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Seamanship - Anchoring

Go To: Sailing - Techniques and Manoevres

Posted on 26 November 2009 18:22

For the racers amongst you, anchoring is something you’ll probably never do. However, if you plan to start going out day sailing around the coastline, it’s a really important skill to perfect.

”I don’t need to learn how to anchor, I’m not going to stop anywhere long enough to anchor.” If you have this kind of attitude towards sailing, particularly around the coastline, you need to be rethink your approach. Anchoring is not just required for mooring up a yacht in a harbour overnight – you might want to set anchor in strong winds for 10 minutes to take a breather, or to reef the sail. It might be something as simple as wanting to stop for half an hour to eat some dinner, or as serious as the tides are too strong to sail against and you need to anchor up until they change enough for you to sail on. There are also other clever applications, such as anchoring up off a lee shore with a long anchor rope (warp), then lowering yourself back onto the lee shore, so you can pull yourself back off it later.

No matter what the use – anchoring is an important skill for anyone who plans to sail on coastal waters, and it’s not difficult to get to grips with. What you need, of course, is an anchor. There are lots of different types of anchors, and for larger ships they can cost into the tens of thousands of pounds. For a small dinghy, you will be after a folding grapnel anchor. You shouldn’t need one larger than a few kilograms, and about 18-24 inches long for larger dinghies. Folding anchors have typically four arms that extend out and can be locked into place (see photo), but can be unlocked, and folded up so they won’t get in the way when not being used. It’s best to keep a small bucket handy to store the anchor and chain in.

As well as an anchor, you need an anchor line (or warp). This is usually part rope, part chain. The more chain you use for an anchor line, then less rope you require. This is because chain is heavier, and pulls the line towards the sea bottom. Rope is lighter and tends to float, and because of this, the anchor will not sit on the bottom properly. The anchor must sit on the bottom so that the anchor arms dig in (see diagram).

So, instead of using rope, let’s just use chain, right? If you’re planning to sail on coastal waters, even only a few hundred metres off shore you could be sailing in water reaching depths of 50 metres or more, and 50 metres of even inch-long link chain is a lot of chain! Therefore, there’s a trade off. You need at least a few metres of chain, to hold the anchor down, and the rest rope. How much line do you need? The general rule is to take the depth you plan to anchor in, and use 7x the depth in rope, or 5x the depth in chain, the reason being is the boat will not sit over its’ anchor point, but typically drift back downwind of it, as shown. So, for 10 metres depth of water, with 3 metres of chain, you’d need roughly 35-40 metres of rope – that’s still a lot of rope! Estimates on how much rope/chain you need vary – some people like to play it safer than others. We’ve gone for a middle of the road estimate.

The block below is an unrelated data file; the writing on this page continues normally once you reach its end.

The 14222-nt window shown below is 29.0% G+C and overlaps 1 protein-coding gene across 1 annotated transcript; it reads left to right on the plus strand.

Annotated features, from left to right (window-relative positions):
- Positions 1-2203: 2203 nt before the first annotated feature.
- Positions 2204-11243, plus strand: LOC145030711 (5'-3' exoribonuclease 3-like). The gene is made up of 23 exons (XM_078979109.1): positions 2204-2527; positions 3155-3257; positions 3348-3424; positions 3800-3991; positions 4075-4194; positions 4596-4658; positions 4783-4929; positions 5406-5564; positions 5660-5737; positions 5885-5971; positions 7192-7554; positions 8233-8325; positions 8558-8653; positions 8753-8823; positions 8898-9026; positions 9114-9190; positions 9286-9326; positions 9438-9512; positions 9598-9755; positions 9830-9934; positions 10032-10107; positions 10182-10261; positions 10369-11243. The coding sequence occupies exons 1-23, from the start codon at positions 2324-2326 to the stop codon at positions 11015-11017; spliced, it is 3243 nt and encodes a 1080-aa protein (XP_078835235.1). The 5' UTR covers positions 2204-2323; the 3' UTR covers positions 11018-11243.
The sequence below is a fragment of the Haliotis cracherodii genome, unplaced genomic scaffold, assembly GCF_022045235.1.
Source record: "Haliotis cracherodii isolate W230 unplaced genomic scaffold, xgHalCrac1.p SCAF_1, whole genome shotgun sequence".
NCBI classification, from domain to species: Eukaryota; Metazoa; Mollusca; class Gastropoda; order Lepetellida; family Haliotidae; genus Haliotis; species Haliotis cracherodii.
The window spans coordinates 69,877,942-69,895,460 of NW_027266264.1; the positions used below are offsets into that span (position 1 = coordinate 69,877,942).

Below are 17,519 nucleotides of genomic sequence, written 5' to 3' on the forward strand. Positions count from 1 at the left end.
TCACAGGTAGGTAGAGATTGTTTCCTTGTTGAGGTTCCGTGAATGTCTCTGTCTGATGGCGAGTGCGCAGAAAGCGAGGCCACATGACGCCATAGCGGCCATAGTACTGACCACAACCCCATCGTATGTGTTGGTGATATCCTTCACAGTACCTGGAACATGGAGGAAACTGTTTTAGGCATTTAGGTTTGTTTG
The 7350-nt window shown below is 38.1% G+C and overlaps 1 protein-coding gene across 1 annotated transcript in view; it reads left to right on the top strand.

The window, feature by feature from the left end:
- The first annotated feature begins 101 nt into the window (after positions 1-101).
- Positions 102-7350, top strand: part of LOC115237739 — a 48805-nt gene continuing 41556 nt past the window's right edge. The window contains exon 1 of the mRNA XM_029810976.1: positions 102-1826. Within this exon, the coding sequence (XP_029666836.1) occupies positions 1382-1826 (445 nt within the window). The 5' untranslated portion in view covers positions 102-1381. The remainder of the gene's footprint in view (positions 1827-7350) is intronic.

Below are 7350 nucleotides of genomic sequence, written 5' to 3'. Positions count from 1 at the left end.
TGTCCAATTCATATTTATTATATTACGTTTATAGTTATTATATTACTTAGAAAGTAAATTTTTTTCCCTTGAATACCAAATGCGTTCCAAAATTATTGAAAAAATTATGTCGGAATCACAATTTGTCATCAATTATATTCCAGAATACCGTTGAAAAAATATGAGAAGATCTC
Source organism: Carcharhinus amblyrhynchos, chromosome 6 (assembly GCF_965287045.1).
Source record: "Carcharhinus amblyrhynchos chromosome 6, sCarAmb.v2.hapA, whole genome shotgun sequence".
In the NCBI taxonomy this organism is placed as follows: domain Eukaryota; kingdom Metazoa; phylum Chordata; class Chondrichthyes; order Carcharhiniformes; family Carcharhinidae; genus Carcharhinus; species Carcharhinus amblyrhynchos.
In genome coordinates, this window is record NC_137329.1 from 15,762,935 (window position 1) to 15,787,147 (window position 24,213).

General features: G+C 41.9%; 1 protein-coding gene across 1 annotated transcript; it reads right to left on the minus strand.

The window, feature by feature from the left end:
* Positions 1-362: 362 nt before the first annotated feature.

Setting up your boat for anchoring

Before you go on the water you need to do some boat setup. You’d expect the anchor to be led from the front of your boat, but it must be led from a strong point on your boat. If you attach the end of your anchor line to your painter, in anything above relatively calm seas, with a few feet of swell and waves you’ll find the front of your boat quickly ripped off. Therefore, you should secure your anchor line around your mast. It does need to be led from the front of the boat though – so you should tie a short loop of rope around the front of your boat (if there is a loop or fitting there), or even tie a short loop near the base of your painter rope. Lead the end of your anchor line through this loop (do not tie it to it), and then to the mast. It’s best to secure the end of the rope around the mast using a round turn and two half hitches – why? You use this knot when securing your boat to a mooring, because it won’t untie itself when jerked or pulled upon. If you use a bowline to tie your anchor line to your mast, if the rope constantly snatches and loosens (which anchor lines tend to do), a bowline may come undone.

So, your anchor is now attached to the mast of your boat, and led through a loop of rope on the front of the boat. You should now bring the anchor down the side of your boat, around the shroud, and inside the boat, placing it in a bucket. You need to coil the rope into the bucket first, followed by the chain attached to the anchor, and finally the anchor on top (as the anchor will come out first, followed by the chain, then the rope). Now your anchor is ready to go, and so are you!

How to anchor